in the rear of the amulance [sic], came a heavy army wagon, in which
were less than a dozen soldiers. Where were the rows of soldiers
who should have formed a regular wall on each side of the ambulance?
Where was the guard which should have
been sufficiently strong to allay all fear of another attempt being
made upon the already wounded president? They were sadly missing!
While the handful of soldiers who followed way in the rear might
have been of assistance in case of an emergency, yet there was nothing
to prevent another such dastardly attempt.
The excitement that night in Buffalo
was beyond the descriptive power of any pen. At first, people were
dazed, but when they awakened to a realization of what had occurred,
their feeling knew no bounds.
Thousands walked the streets the entire
night waiting for bulletins which were printed from time to time
in the down town [sic] district. The vicinity of the police station
in which the miserable scoundrel was confined, was the scene of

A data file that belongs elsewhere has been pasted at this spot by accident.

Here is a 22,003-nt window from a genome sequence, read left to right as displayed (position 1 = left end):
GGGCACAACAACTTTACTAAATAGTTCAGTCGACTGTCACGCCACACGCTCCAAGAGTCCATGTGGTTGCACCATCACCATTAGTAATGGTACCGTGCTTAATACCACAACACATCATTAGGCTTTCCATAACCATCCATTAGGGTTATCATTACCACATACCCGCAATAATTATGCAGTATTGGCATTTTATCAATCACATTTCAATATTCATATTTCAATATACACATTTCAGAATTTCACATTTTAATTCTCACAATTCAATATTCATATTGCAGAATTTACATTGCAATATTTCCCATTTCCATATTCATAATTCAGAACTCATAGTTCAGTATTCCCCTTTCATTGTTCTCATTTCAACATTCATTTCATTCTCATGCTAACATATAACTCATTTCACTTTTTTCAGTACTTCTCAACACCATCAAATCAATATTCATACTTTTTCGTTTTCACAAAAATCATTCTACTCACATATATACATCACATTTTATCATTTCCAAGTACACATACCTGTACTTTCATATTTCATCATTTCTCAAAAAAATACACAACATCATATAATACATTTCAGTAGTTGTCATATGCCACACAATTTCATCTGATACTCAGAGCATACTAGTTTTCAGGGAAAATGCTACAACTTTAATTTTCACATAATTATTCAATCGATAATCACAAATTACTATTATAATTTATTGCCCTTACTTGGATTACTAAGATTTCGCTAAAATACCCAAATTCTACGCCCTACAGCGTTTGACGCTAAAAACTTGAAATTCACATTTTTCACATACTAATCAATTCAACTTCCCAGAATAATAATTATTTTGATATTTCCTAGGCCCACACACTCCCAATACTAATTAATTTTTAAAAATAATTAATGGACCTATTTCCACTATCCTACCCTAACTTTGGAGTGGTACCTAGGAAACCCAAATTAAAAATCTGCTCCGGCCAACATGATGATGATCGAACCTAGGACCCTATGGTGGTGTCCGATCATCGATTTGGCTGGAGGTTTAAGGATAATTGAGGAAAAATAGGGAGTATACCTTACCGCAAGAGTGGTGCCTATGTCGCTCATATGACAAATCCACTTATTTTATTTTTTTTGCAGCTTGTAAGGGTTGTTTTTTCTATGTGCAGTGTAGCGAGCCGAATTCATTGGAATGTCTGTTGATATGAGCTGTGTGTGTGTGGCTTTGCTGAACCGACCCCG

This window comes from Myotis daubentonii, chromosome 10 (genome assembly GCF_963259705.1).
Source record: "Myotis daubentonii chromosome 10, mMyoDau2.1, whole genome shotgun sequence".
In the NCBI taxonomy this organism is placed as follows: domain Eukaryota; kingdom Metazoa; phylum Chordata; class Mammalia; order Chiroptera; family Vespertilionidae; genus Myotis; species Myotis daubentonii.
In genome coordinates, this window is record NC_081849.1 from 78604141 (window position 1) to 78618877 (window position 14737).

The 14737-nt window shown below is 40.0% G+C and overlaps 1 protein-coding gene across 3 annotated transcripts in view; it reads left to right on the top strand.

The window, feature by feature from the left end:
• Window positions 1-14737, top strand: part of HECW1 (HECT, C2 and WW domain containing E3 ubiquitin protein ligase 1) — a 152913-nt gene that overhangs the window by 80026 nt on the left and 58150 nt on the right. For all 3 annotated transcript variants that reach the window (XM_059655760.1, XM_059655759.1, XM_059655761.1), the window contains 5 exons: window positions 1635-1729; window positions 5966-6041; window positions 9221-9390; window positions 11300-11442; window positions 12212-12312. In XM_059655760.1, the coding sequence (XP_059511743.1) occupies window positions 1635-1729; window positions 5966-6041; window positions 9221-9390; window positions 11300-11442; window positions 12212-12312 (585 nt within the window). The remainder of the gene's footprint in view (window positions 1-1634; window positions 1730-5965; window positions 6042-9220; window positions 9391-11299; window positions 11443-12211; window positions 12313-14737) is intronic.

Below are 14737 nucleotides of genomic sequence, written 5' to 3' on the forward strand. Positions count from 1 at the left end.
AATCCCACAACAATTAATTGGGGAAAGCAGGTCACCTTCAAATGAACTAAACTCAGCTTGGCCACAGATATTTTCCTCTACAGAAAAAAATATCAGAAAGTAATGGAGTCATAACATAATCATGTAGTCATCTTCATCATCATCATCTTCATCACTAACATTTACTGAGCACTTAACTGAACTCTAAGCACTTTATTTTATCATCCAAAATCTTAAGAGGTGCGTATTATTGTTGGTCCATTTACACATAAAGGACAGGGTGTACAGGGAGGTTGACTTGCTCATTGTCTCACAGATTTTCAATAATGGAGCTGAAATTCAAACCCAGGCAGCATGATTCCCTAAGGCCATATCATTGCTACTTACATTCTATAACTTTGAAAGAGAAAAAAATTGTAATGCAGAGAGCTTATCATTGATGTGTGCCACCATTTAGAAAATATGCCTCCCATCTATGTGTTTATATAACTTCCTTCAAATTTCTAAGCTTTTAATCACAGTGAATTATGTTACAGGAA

such excitement as can only be equaled when people have become frenzied
The mob at one time was composed of
fully 2,000 people. Had the police not been able to keep them within
a safe distance from the station, the result might have been indeed
serious. Several of the mob were armed with stones, and clubs, and
kept shouting, “lynch the murderer,” and many other dangerous threats.
No force of policemen were ever in a more precarious predicament
than were the Buffalo police that night, but they did their duty
well, and although they fought backward and forward, at times being
driven by the mob, and again the mob being driven by them, they